There Was a Chump Thought He Was King – A Parody | Don Caron

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A Parody of Good King Wenceslas about the only wannabe king who’s name rhymes with Chump. Lyrics and performance by Don Caron
Executive Producers Jerry Pender and Don Caron

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There was a chump, thought he was king
But he really wasn’t
Thought all remained as his plaything
But it really doesn’t

That Dumpster claimed that he had won
But he really didn’t
Doesn’t realize it’s all done
Now it’s time for good riddan’t

Wanted all to kiss his ring
Lots of people didn’t
Don’t he know that’s not a thing?
King-stuff is forbidden’t

Sure, he has his royal serfs
Sure, they won’t desert him
The rest of us see him as scurf
We must animadvert him

He thought his chair as top brass
Was a throne to sit on
He refused to move his ass
When ’twas time to get gone

That’s as bad as it can be
To see the office littered
Threatening Democracy
After all is considered

Says the charges must be dropped
But they really can’t be
Indictments coming can’t be stopped
In spite of all his ranting

Thought he was above the law
But he clearly isn’t
Thought that life’s his Mardi Gras
Instead he’ll be imprison’t

Problem is he won’t resign
Causing much upheaval
Many times he’s crossed the line
From just bad to evil

Subjecting members of the courts
To his thinly veiled threats
Adding to his list of torts
The closer to be jailed he gets

Thinking that he is exempt
From all prosecution
But his hair is so unkempt
Could it be from affusion?

If it was it wouldn’t be
That he had repented
Ready to enter a plea
That’s not how he’s oriented


“Good King Wenceslas” is a Christmas carol that tells the story of a Bohemian king (modern-day Czech Republic) who goes on a journey, braving harsh winter weather, to give alms to a poor peasant on the Feast of Stephen (December 26, the Second Day of Christmas). During the journey, his page is about to give up the struggle against the cold weather, but is enabled to continue by following the king’s footprints, step for step, through the deep snow. The legend is based on the life of Saint Wenceslaus I, Duke of Bohemia (907–935), who was not a king but a duke.

In 1853, English hymn-writer John Mason Neale translated the lyric from a Czech poem by Václav Alois Svoboda, in collaboration with his music editor Thomas Helmore, and the carol first appeared in Carols for Christmas-Tide, published by Novello & Co the same year.
Neale’s lyric was set to the melody of the 13th-century spring carol “Tempus adest floridum” (“Eastertime Is Come”) first published in the 1582 Finnish song collection Piae Cantiones.

Wenceslas was considered a martyr and a saint immediately after his death in the 10th century when a Cult of Wenceslas rose up in Bohemia and in England. Within a few decades of Wenceslas’s death, four biographies of him were in circulation. These hagiographies had a powerful influence on the High Middle Ages conceptualization of the rex iustus, or “righteous king”—that is, a monarch whose power stems mainly from his great piety, as well as from his princely vigor.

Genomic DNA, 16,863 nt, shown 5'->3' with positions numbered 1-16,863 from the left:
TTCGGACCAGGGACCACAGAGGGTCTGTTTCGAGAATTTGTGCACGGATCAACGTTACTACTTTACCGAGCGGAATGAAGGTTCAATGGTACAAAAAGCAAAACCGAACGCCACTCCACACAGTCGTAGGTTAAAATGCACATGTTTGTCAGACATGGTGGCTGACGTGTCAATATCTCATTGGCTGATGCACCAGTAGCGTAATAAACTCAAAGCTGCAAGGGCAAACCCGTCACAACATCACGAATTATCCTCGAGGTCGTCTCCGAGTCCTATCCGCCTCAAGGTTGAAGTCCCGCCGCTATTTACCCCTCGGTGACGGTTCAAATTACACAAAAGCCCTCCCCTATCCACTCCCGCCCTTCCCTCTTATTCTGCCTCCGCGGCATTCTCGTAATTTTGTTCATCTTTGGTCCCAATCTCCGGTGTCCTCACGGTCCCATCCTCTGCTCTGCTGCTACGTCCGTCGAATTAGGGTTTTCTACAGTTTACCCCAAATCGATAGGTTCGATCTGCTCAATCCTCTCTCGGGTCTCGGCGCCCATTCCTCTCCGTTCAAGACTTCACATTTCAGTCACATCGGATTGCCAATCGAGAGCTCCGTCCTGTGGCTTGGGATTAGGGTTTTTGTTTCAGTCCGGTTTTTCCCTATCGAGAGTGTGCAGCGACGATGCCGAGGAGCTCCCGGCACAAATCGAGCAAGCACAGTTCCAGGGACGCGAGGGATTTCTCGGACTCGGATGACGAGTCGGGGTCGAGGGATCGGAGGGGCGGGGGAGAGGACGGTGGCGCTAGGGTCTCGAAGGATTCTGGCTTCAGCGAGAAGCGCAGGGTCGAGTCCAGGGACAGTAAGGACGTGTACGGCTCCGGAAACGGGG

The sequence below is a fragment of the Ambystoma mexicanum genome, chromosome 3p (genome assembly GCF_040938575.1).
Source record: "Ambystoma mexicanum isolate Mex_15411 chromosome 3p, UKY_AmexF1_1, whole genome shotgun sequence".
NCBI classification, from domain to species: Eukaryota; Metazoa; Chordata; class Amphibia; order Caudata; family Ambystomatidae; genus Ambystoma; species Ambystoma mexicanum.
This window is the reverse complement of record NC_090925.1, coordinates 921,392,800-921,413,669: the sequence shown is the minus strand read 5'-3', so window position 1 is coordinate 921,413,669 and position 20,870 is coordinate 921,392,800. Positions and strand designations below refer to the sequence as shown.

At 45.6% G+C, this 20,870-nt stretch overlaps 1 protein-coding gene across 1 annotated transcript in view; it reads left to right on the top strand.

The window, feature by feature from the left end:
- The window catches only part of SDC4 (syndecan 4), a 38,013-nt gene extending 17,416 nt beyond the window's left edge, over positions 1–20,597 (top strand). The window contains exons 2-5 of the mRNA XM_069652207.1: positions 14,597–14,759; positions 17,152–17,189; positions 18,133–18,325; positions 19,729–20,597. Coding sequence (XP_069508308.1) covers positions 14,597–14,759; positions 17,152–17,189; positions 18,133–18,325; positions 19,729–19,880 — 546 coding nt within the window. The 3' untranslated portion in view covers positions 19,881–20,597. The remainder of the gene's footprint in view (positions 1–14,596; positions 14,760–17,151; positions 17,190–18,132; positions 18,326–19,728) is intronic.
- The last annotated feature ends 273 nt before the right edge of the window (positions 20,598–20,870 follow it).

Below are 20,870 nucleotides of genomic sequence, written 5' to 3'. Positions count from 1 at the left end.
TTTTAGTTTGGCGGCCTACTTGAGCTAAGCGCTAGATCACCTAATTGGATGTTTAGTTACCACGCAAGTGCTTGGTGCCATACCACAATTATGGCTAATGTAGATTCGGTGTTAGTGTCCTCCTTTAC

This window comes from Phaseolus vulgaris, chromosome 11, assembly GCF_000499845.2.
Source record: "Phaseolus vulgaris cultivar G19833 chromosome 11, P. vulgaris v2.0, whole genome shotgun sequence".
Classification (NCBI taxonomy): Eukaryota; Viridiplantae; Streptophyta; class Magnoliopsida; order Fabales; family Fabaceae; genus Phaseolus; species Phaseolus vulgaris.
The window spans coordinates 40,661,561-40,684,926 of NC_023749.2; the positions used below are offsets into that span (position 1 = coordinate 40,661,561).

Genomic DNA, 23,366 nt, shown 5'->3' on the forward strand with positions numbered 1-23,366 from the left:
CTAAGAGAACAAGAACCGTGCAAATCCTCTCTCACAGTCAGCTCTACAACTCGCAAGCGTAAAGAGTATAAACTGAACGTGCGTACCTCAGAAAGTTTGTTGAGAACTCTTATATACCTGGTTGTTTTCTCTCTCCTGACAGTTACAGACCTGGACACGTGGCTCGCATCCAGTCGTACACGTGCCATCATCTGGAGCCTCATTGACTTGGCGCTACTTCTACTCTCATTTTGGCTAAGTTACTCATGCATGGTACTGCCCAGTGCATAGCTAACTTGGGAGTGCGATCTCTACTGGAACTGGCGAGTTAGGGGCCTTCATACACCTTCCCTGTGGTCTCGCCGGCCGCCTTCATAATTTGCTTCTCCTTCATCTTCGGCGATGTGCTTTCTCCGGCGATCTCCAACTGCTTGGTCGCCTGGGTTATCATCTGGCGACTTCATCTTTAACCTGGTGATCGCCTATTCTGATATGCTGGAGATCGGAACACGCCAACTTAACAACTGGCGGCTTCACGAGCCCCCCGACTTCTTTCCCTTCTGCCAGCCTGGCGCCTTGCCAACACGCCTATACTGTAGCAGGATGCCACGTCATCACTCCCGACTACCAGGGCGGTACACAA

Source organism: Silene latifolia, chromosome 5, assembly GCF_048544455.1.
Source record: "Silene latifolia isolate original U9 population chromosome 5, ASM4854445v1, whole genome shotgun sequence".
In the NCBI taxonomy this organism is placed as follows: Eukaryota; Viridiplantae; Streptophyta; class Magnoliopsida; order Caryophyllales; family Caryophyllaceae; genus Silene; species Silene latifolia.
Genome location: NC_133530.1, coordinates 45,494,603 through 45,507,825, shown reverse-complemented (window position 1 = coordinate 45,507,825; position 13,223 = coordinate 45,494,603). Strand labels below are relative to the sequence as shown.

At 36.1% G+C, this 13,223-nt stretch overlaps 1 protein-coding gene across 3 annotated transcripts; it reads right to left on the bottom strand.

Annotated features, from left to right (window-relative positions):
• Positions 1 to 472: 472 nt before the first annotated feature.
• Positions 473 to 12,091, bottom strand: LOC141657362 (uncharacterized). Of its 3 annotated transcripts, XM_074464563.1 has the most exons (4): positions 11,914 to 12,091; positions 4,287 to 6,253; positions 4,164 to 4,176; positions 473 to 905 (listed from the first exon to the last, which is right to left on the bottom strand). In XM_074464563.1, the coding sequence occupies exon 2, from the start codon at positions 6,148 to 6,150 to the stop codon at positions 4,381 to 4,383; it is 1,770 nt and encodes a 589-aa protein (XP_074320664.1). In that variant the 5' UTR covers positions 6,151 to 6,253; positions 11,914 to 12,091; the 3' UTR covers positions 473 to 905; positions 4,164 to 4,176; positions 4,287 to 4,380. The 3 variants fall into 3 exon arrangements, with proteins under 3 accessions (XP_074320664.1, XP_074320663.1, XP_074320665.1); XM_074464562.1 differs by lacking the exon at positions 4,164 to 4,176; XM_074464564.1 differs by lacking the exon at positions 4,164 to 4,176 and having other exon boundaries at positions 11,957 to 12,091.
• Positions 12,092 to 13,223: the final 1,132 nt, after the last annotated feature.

Sheet music of “Good King Wenceslas” is imprinted on a biscuit container from 1913, preserved at the Victoria and Albert Museum.
Referring approvingly to these hagiographies, a preacher from the 12th century wrote:
“But his deeds I think you know better than I could tell you; for, as is read in his Passion, no one doubts that, rising every night from his noble bed, with bare feet and only one chamberlain, he went around to God’s churches and gave alms generously to widows, orphans, those in prison and afflicted by every difficulty, so much so that he was considered, not a prince, but the father of all the wretched.”

Several centuries later the legend was claimed as fact by Pope Pius II, who himself also walked ten miles barefoot in the ice and snow as an act of pious thanksgiving.

Although Wenceslas was, during his lifetime, only a duke, Holy Roman Emperor Otto I (962–973) posthumously “conferred on [Wenceslas] the regal dignity and title” and that is why, in the legend and song, he is referred to as a “king.” The usual English spelling of Duke Wenceslas’s name, Wenceslaus, is occasionally encountered in later textual variants of the carol, although it was not used by Neale in his version.[ Wenceslas is not to be confused with King Wenceslaus I of Bohemia (Wenceslaus I Premyslid), who lived more than three centuries later.

A statue of Saint Wenceslas on horseback can be found at the Wenceslas Square, in Prague.

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  1. tucker gary

    thanks your wry wit shortens the pain of life with putin’s puppet.